Since the first CGI (Common Gateway Interface) program in 1995 generated HTML dynamically in response to a Web request, we have continuously built on this concept of server-side, dynamic HTML generation. Innovations in Web development were often just abstractions built on top of this concept. But abstraction is a double-edged sword. It eliminates the need to understand everything going on under the hood. However, each abstraction layer typically includes its own configuration, quirks and conventions. The result is that Web development has become unnecessarily complex (for example, Java Platform, Enterprise Edition 5).
One of the main reasons for this complexity is that Web application architectures are still an evolution of the CGI model from 1995. But, at the time CGI was invented, a different programming model dominated the software development landscape. It was known as “client-server.” The client-server years are likely the single most productive era in software application development. But when the tidal wave of the Web hit, there was no turning back.
One of the most compelling concepts of client-server computing was the idea that the UI should be independent of the technology chosen for the business logic and data persistence. In today’s Web programming model, if you decide to change your middle tier from Java to Ruby, you rewrite your entire UI, generating HTML from .rb scripts instead of .jsp scripts. The UI is tightly coupled with the server-side technology choice.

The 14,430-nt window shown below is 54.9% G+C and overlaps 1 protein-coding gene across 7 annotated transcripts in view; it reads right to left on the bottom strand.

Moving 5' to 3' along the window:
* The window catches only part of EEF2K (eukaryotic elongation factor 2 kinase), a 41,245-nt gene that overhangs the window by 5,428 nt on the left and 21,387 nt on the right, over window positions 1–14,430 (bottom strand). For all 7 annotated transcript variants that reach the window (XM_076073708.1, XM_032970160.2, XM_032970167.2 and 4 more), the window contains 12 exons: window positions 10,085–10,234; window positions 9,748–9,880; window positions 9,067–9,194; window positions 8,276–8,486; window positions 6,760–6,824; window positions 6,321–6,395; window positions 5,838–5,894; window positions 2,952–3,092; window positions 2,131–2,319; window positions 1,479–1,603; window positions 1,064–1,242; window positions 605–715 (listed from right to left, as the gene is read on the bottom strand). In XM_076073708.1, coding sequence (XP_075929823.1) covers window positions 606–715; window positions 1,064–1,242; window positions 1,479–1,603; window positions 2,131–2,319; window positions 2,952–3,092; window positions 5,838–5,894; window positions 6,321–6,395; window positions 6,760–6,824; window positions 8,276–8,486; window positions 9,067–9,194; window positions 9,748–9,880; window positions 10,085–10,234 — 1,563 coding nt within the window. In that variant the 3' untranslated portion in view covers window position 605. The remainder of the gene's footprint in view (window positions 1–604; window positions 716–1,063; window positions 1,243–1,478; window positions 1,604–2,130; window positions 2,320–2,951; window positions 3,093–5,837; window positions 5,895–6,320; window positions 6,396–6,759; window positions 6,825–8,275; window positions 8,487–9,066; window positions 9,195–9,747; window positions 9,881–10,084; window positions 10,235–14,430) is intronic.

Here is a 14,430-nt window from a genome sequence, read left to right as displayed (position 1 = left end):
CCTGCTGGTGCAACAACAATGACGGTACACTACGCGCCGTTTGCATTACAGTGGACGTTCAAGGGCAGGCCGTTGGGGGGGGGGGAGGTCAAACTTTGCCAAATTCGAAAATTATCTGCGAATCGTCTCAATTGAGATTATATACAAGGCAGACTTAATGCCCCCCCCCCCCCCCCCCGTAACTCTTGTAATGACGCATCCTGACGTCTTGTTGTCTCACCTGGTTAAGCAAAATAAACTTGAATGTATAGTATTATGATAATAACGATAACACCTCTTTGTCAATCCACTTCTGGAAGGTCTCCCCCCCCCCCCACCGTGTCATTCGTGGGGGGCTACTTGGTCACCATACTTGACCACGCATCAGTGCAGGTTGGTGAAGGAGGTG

The Web is morphing into a delivery platform for client applications that consume external services from one or many sources, as well as a platform that provides a rich user experience with minimal page turns. This is the future of Web development. The client operating system IS the browser. Need proof? See the rise of offline, SSBs (Single Site Browsers) and desktop Web integration.
Welcome to client-server 2.0. The only question left is: How long before you starting writing your Web applications as standalone, true Web clients?
As a professional consultant, Quinlan provided guidance on Web development, architecture and content management to Motorola, UPS, Sprint, Vanguard, Intel and dozens of other companies. He has taught courses on Java and Java 2 Platform, Enterprise Edition (J2EE). He was a founding member of the JBoss evangelist team, where he spoke about open-source software, Java/J2EE and Web application development at industry events and user groups around the country.
Quinlan holds a bachelor’s degree in Computer Science from Purdue University. He can be reached at email@example.com.